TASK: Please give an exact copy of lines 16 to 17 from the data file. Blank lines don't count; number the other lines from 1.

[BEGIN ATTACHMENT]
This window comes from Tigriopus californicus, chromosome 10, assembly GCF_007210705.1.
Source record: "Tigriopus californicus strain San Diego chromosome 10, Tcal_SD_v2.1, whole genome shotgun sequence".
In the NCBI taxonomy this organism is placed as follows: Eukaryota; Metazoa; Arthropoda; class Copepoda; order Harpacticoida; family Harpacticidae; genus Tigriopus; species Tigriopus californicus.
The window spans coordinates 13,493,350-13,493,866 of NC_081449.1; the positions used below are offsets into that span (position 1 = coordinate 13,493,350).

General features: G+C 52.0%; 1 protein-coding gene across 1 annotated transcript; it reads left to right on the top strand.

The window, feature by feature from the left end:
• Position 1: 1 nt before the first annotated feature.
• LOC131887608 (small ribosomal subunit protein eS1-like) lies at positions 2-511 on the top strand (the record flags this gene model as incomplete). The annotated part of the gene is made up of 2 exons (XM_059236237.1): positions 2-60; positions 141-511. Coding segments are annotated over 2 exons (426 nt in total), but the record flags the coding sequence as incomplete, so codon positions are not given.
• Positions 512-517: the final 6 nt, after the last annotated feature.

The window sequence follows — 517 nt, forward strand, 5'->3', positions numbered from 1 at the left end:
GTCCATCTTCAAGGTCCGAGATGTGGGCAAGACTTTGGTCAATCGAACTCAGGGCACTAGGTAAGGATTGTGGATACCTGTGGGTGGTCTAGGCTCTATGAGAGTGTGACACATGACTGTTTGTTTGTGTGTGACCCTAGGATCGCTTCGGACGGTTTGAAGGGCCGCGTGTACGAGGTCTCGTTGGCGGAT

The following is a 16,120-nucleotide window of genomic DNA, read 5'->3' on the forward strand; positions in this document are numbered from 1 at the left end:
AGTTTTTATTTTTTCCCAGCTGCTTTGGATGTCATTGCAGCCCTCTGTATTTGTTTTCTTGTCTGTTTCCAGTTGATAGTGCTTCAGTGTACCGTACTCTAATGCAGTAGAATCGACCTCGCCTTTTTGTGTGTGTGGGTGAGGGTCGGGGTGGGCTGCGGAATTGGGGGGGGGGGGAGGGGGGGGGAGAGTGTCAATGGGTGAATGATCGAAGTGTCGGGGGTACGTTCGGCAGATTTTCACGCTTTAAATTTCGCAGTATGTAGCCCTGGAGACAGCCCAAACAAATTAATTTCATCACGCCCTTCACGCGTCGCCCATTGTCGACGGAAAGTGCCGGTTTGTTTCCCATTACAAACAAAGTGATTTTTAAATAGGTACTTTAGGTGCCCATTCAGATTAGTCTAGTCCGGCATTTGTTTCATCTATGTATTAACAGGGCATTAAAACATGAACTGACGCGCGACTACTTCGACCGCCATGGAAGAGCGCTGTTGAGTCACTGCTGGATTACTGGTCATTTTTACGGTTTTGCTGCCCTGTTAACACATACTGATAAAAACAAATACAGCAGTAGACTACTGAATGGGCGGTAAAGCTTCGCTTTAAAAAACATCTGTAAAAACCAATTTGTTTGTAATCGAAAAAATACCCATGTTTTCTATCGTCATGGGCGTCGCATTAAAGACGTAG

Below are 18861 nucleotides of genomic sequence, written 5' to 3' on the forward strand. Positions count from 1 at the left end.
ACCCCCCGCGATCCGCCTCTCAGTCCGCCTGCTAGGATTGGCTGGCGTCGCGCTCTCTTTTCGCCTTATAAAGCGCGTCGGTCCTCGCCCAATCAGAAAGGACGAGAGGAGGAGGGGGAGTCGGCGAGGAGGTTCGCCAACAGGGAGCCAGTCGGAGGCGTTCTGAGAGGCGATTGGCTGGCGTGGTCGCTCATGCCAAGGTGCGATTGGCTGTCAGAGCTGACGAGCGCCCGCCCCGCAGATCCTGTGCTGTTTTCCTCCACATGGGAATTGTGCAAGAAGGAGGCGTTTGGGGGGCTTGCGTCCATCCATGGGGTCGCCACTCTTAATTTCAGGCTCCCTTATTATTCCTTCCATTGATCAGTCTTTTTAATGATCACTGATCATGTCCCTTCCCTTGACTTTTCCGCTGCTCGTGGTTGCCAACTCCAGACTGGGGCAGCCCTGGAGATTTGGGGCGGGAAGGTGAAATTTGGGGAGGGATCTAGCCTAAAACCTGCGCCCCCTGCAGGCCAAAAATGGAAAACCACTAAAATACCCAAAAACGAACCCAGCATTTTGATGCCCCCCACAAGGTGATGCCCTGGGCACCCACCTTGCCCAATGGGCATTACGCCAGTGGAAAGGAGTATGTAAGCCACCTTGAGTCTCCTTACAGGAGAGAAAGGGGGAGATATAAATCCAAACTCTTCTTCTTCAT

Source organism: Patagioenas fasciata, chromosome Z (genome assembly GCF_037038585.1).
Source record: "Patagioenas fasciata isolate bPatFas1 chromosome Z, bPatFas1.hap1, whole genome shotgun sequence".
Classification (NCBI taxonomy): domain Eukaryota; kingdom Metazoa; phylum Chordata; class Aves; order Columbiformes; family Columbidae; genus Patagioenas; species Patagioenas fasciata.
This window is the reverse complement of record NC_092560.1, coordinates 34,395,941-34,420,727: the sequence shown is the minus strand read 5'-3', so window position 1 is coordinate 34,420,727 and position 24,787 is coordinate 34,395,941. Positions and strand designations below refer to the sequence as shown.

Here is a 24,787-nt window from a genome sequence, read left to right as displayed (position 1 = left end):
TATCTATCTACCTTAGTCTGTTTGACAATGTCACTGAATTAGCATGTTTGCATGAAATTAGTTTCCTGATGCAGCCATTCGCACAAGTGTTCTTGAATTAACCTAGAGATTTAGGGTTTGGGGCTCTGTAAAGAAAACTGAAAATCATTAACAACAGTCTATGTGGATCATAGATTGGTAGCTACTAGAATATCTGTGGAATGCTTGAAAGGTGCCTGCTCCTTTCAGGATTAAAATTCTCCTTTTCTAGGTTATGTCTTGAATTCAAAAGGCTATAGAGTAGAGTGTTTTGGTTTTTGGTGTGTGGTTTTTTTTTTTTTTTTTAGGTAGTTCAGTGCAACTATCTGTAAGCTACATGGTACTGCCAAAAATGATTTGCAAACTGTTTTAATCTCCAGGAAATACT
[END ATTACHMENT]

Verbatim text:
Source organism: Patagioenas fasciata, chromosome Z (genome assembly GCF_037038585.1).
Source record: "Patagioenas fasciata isolate bPatFas1 chromosome Z, bPatFas1.hap1, whole genome shotgun sequence".